MADIGAN ANNOUNCES SETTLEMENT WITH NOVARTIS PHARMACEUTICALS CORPORATION FOR KICKBACK ALLEGATIONS
Chicago — Attorney General Lisa Madigan today announced that Illinois reached an agreement to settle kickback claims against Novartis Pharmaceuticals Corporation ("Novartis"). The settlement will resolve allegations that Novartis provided kickbacks to certain specialty pharmacies in exchange for recommending the drug Exjade to Medicaid and Medicare patients. Under the settlement, Novartis has agreed to pay $390 million to the United States and more than forty states. Illinois will receive nearly $4.5 million under the settlement.
In their court filings, the government plaintiffs alleged that Novartis paid kickbacks to the pharmacies to corrupt the pharmacies' interactions with patients by inducing the pharmacies to exaggerate the dangers of not taking Exjade, emphasize Exjade's benefits, and downplay the severity of Exjade's side effects. The scheme began after Exjade failed to meet Novartis' internal sales goals and Novartis discovered that refill rates for Exjade were lower than anticipated.
Novartis, which is headquartered in East Hanover, New Jersey, is a subsidiary of the Swiss pharmaceutical company Novartis AG. In late 2005, Exjade was approved by the U.S. Food and Drug Administration ("FDA") for the treatment of chronic iron overload due to blood transfusions. After launching the drug, Novartis marketed Exjade as a treatment for patients with a number of underlying conditions that affect blood cells or bone marrow.
“This scheme deceived vulnerable patients with exaggerated and inaccurate medical information that played with their well-being and their wallets,” said Madigan. “Any company that tries to benefit from misleading its customers will be held responsible in Illinois.”
The settlement stems from a whistleblower lawsuit, U.S. ex rel. Kester, et al. v. Novartis Pharmaceuticals Corporation, et al., No. 11-CIV-8196, which was filed in the United States District Court for the Southern District of New York. Two of the specialty pharmacies named as defendants in the case, BioScrip, Inc. and Accredo Health Group, Inc., previously agreed to pay $15 million and $60 million, respectively, to resolve claims that they accepted kickbacks from Novartis to promote Exjade. Illinois received more than $750,000.00 under those settlements.
The settlement specifically resolves allegations that between 2007 and 2012 Novartis paid kickbacks to three specialty pharmacies – BioScrip, Accredo, and US Bioservices. The pharmacies were selected by Novartis to be part of a closed distribution network through which most Exjade prescriptions in the United States were filled. Novartis created the distribution network, which it called EPASS, and therefore had significant control over how many patient referrals each pharmacy received. The pharmacies shipped most Exjade prescriptions to patients by mail and were supposed to call patients to set up the shipments and obtain consent for refills. The pharmacies billed themselves as specialty pharmacies that could arrange for these shipments and run educational programs for patients.
In the course of the scheme, Novartis pressured the specialty pharmacies by threatening to exclude them from the EPASS network or to reduce the number of patient referrals they received from EPASS. In addition, Novartis set up a contest in which the pharmacy that kept patients on Exjade the longest would receive additional patient referrals from EPASS. The contest winner was determined by scorecards created by Novartis that were sent to each of the three pharmacies. Novartis also paid rebates to the specialty pharmacies, which made each patient referral valuable and incentivized the specialty pharmacies to encourage patients to stay on Exjade. The contest and the rebates were not disclosed to Exjade patients or their caregivers.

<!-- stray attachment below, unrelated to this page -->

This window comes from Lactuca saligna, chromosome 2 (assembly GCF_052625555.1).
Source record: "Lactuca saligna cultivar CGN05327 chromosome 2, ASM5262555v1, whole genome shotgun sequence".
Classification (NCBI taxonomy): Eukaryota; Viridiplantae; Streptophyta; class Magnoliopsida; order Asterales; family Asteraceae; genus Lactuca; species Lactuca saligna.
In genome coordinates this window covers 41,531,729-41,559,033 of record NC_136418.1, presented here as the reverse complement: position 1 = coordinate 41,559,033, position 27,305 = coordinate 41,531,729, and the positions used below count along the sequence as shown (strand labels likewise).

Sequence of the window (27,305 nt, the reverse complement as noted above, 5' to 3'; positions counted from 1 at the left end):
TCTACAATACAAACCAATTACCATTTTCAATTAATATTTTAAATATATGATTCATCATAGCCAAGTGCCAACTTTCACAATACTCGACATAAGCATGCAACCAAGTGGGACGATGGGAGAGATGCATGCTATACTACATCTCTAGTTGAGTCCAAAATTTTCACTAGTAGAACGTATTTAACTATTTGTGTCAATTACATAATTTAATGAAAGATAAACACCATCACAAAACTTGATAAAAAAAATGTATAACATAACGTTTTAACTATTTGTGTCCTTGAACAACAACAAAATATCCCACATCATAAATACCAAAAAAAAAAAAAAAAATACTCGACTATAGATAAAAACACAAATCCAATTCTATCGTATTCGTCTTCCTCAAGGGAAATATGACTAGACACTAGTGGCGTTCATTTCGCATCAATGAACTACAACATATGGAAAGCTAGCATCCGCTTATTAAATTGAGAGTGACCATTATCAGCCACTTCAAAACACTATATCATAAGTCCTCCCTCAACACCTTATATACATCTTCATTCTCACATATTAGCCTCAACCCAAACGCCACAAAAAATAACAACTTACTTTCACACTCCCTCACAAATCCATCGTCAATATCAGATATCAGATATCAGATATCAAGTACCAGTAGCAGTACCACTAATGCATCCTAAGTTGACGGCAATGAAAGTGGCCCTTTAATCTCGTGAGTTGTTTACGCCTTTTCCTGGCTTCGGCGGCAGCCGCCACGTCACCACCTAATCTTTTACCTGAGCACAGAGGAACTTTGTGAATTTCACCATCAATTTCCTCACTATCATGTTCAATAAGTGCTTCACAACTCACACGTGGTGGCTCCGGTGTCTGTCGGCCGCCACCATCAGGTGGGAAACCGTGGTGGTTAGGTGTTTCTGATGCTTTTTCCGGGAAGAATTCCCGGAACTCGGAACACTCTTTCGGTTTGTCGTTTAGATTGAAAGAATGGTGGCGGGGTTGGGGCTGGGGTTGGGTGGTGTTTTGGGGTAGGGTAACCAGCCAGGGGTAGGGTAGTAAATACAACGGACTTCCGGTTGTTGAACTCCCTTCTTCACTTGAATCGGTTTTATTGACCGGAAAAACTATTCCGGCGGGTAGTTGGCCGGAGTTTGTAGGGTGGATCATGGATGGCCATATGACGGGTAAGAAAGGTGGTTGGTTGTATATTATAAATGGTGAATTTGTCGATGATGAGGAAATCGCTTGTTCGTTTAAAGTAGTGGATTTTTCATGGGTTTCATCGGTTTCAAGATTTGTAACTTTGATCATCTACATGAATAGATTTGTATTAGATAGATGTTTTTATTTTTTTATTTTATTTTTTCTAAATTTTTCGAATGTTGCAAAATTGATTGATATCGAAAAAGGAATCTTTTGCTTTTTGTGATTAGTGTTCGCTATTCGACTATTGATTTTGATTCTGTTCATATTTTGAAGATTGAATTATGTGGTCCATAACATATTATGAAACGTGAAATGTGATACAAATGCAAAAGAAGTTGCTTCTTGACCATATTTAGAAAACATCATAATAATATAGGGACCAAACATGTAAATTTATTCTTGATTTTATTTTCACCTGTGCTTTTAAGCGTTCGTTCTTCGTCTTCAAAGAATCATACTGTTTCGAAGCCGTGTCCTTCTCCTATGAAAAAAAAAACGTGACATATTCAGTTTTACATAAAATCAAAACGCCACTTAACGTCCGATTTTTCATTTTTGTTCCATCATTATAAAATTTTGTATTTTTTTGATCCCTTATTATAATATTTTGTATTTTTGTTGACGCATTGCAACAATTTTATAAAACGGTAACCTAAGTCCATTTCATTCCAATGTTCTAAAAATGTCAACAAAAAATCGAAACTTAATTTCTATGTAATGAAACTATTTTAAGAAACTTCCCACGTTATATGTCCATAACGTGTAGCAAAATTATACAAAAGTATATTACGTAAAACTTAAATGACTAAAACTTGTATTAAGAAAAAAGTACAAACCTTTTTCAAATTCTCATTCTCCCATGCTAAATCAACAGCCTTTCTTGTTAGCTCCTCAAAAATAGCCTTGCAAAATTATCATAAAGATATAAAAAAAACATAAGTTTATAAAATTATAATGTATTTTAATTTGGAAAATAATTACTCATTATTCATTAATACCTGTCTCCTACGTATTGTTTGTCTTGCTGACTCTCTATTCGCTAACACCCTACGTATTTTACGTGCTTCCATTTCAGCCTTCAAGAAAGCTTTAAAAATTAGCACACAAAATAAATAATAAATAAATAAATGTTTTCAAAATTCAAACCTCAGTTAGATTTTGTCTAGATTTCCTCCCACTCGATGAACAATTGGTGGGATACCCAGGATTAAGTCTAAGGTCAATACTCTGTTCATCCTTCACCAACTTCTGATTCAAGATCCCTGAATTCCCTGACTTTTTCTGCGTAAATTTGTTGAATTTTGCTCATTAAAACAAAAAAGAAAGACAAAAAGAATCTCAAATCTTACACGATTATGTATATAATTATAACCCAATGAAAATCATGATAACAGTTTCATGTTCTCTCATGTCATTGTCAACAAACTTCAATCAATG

In their filings, the government plaintiffs also alleged that lawyers for Novartis raised concerns about the contest for nearly a year before it was implemented. According to the filings, Novartis went forward with the contest after one senior executive challenged the legal advice and another determined that the benefits of the scheme to Novartis outweighed the risk of violating the federal Anti-Kickback Statute.
To appease Novartis, all of the pharmacies put together plans to increase refill rates that included nurses placing phone calls to patients or caregivers. BioScrip told Novartis that it would make claims about Exjade preventing organ damage even though the FDA had told Novartis it should not make these claims in promotional materials. Another pharmacy, Accredo, showed Novartis a call protocol that directed nurses to tell patients it was "extremely important" to take Exjade and to describe the common side effects of the drug but not the more severe side effects, such as kidney or liver problems.
Novartis admitted many aspects of the scheme in a stipulation filed in federal court in connection with the settlement. Among other things, Novartis admitted that it indicated to BioScrip that it might terminate its distribution agreement or reduce the number of patient referrals it received from EPASS. Similarly, Novartis admitted that it told Accredo and US Bioservices that Novartis might reduce the number of patient referrals they received from EPASS and "pushed" Accredo and US Bioservices to implement plans in which nurses would call patients and encourage them to stay on Exjade. Novartis also admitted that it used the scorecard results to allocate EPASS patients to the specialty pharmacies.
Assistant Attorney General Elisa Hamilton handled the case for Illinois.